Retained austenite (γR) is useful for improvements in total elongation. To exhibit this action effectively, retained austenite should be present in an amount of 5 percent by area or more (preferably 10 percent by area or more, and more preferably 15 percent by area or more) relative to the total structure. In contrast, retained austenite, if present in an excessively large amount, may significantly adversely affect the stretch flangeability, and, to avoid this, the upper limit is set to be 20 percent by area.

<Having Carbon Concentration (CγR) in Retained Austenite (γR) of 0.6 Percent by Mass or More and Less than 1.0 Percent by Mass>

In addition, the steel sheet has a carbon concentration in γR (CγR) of 0.6 percent by mass or more and less than 1.0 percent by mass. As has been described above, the CγR significantly affects properties of TRIP (strain induced transformation working). According to customary techniques as in the steel sheet of the prior invention, CγR should essentially be 1.0 percent by mass or more, and it is believed that the more the CγR is, the better. The steel sheet of the present invention, however, has a CγR in the range of 0.6 percent by mass or more and less than 1.0 percent by mass, which range is lower than that in the steel sheet of the prior invention. This allows the steel sheet of the present invention to exhibit the TRIP effect and to have further better ductility in warm working (at temperatures from 100° C. to 250° C.) where the driving force of the stress-induced transformation upon deformation becomes small. The steel sheet of the present invention has a CγR of preferably 0.7 percent by mass or more and 0.9 percent by mass or less.

<Others: Bainite (Including 0%)>

The steel sheet of the present invention may include the aforementioned structure alone (mixed structure of martensite and/or bainitic ferrite, polygonal ferrite, and γR), but may further include bainite as another dissimilar structure within a range not adversely affecting the operation of the present invention. The bainite structure can inevitably remain during the manufacture process of the steel sheet of the present invention, but the less the bainite structure is, the better. It is therefore recommended to control bainite to be present in an amount of 5 percent by area or less, and more preferably 3 percent by area or less relative to the total structure.

[Measurement Methods of Area Percentages of Respective Phases and Carbon Concentration in γR (CγR)]

Measurement methods of area percentages of respective phases and carbon concentration in γR (CγR) will be described below.

The area percentages of respective structures in the steel sheet were measured by subjecting the steel sheet to LePera etching, identifying structures through observation with a transmission electron microscope (TEM; at a 1500-fold magnification), and measuring the area percentages of the structures through observation with an optical microscope (at a 1000-fold magnification). The area percentage of γR and the carbon concentration in γR (CγR) were measured by grinding the steel sheet to a depth of one-fourth the thickness thereof, subjecting the ground steel sheet to chemical polishing, and measuring through X-ray diffractometry (ISIJ Int. Vol. 33 (1933), No. 7, p. 776).

Next, the chemical composition (composition of components) constituting the steel sheet of the present invention will be described. Hereinafter all chemical compositions are indicated on the percent by mass basis.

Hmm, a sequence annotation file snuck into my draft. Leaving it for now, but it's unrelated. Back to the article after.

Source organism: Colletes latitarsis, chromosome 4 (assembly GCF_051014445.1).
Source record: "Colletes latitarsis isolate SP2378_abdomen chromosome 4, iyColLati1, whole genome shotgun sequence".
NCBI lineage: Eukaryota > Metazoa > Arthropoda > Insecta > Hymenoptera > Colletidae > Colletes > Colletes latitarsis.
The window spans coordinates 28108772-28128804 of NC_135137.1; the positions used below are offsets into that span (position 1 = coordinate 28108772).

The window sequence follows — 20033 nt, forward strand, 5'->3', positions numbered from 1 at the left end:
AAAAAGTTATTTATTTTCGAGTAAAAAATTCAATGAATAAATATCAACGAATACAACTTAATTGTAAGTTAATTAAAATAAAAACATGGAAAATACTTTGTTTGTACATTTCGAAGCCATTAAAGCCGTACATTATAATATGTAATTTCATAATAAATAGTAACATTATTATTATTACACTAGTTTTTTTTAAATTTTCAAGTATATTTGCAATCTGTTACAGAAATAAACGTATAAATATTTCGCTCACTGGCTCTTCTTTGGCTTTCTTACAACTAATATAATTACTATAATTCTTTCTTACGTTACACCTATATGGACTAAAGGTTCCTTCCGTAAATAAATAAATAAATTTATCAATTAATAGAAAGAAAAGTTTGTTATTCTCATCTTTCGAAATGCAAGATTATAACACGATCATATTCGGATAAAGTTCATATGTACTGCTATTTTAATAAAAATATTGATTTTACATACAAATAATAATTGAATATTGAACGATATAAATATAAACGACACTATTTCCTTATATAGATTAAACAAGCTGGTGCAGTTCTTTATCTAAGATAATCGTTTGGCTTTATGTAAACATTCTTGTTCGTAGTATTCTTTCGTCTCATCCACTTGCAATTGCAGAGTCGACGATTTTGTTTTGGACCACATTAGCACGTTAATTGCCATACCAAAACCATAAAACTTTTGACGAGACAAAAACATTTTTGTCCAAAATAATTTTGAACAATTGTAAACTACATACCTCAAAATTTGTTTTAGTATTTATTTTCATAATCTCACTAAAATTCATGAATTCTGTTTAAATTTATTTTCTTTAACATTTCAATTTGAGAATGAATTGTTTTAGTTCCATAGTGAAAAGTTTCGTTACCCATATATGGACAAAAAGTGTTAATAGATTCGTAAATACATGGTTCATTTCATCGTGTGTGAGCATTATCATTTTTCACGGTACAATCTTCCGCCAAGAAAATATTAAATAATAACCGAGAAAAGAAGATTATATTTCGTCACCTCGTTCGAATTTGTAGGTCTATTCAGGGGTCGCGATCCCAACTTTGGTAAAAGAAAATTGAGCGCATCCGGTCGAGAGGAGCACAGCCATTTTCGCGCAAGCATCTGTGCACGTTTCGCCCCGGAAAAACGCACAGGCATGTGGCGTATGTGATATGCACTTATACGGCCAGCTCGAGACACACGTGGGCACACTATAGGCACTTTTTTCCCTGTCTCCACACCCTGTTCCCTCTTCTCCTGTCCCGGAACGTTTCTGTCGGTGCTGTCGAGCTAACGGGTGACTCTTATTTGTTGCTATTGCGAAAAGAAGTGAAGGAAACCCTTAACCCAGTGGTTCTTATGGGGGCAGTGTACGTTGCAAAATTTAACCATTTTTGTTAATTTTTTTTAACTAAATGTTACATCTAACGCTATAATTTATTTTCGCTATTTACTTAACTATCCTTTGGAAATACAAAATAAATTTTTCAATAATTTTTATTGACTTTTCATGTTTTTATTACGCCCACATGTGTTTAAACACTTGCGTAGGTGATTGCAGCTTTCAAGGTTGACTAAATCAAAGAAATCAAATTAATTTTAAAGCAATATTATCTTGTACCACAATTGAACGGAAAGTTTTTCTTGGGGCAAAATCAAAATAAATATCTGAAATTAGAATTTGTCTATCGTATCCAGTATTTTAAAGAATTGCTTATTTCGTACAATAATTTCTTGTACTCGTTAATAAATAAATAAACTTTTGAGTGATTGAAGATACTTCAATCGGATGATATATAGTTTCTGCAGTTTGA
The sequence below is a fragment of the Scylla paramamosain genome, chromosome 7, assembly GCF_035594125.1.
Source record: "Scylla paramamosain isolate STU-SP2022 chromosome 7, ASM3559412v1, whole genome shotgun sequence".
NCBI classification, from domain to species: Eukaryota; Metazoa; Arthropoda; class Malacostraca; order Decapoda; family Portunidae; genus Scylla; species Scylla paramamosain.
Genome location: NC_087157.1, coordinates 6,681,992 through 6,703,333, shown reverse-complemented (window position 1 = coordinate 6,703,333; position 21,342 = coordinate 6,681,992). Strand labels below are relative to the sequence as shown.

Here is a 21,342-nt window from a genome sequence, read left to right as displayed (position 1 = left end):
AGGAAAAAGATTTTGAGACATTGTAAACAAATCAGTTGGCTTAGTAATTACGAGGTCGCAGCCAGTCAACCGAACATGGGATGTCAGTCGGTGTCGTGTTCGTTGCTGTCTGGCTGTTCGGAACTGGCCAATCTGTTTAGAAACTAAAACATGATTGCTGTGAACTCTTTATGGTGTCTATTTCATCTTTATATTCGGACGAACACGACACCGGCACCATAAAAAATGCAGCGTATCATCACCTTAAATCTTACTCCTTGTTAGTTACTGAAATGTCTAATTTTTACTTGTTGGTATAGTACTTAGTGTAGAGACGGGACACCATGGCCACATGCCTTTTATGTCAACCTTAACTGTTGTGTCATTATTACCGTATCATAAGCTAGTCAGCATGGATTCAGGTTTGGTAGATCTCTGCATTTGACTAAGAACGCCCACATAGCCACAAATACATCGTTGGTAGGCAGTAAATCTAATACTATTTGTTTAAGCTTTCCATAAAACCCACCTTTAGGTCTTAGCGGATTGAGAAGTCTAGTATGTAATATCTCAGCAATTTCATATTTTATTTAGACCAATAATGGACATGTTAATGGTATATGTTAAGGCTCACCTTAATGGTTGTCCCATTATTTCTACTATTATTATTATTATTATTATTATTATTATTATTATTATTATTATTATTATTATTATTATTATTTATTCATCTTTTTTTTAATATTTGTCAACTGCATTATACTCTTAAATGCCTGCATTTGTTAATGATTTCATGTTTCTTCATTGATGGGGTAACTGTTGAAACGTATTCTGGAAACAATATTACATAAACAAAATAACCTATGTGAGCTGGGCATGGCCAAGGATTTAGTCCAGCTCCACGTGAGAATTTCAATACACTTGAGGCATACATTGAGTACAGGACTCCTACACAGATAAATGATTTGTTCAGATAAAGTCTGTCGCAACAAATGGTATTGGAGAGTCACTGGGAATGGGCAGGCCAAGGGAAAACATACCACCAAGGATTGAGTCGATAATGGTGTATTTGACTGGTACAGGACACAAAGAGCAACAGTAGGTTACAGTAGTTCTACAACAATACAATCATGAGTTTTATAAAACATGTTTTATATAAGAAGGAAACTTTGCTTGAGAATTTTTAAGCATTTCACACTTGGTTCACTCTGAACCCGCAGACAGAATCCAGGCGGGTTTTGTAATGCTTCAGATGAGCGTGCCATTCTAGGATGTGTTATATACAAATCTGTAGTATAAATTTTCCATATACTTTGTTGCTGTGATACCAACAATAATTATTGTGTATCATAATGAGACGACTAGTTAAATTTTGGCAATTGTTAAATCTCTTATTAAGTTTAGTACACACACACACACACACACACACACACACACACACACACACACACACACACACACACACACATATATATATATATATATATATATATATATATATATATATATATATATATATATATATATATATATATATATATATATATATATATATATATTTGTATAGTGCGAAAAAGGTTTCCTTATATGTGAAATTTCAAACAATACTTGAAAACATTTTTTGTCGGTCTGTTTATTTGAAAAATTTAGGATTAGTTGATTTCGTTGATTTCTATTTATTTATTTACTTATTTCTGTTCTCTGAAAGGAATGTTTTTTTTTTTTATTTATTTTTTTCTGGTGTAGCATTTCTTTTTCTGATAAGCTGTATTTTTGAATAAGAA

[Chemical Composition of Steel Sheet of Present Invention]

Carbon (C) Content: 0.05% to 0.4%

Carbon (C) element is essential for obtaining desired principal structures (martensite and/or bainitic ferrite, and γR). To exhibit the action effectively, carbon should be present in a content of 0.05% or more (preferably 0.10% or more, and more preferably 0.15% or more). However, a steel sheet having a carbon content of more than 0.4% may be unsuitable for welding.

Total Content of Silicon (Si) and Aluminum (Al): 0.5% to 3%

Silicon (Si) and aluminum (Al) elements effectively suppress the decompositions of γR into carbides. Among them, Si is also useful as a solid-solution strengthening element. To exhibit these actions effectively, Si and Al should be added in a total content of 0.5% or more. The total content is preferably 0.7% or more, and more preferably 1% or more. However, the elements, if added in a total content of more than 3%, may impede the formation of the martensite and/or bainitic ferrite structure; may often cause the weld bead to be brittle due to excessively high hot deformation resistance; and may adversely affect the surface quality of the steel sheet. To avoid these, the upper limit of the total content is set to be 3%. The total content is preferably 2.5% or less, and more preferably 2% or less. The Si content is desirably 2.0% or less, and the Al content is desirably 1.5% or less. The Si content and the Al content are each more than 0%.

Manganese (Mn) Content: 0.5% to 3.0%

Manganese (Mn) element effectively acts as a solid-solution strengthening element and also exhibits the action of promoting transformation to thereby accelerate the formation of the martensite and/or bainitic ferrite structure. In addition, this element is necessary for stabilizing austenite (γ) to thereby obtain desired γR. To exhibit these actions effectively, Mn should be added in a content of 0.5% or more. The Mn content is preferably 0.7% or more, and more preferably 1% or more. However, Mn, if added in a content of more than 3%, may cause adverse effects such as slab cracking. The Mn content is preferably 2.5% or less, and more preferably 2% or less.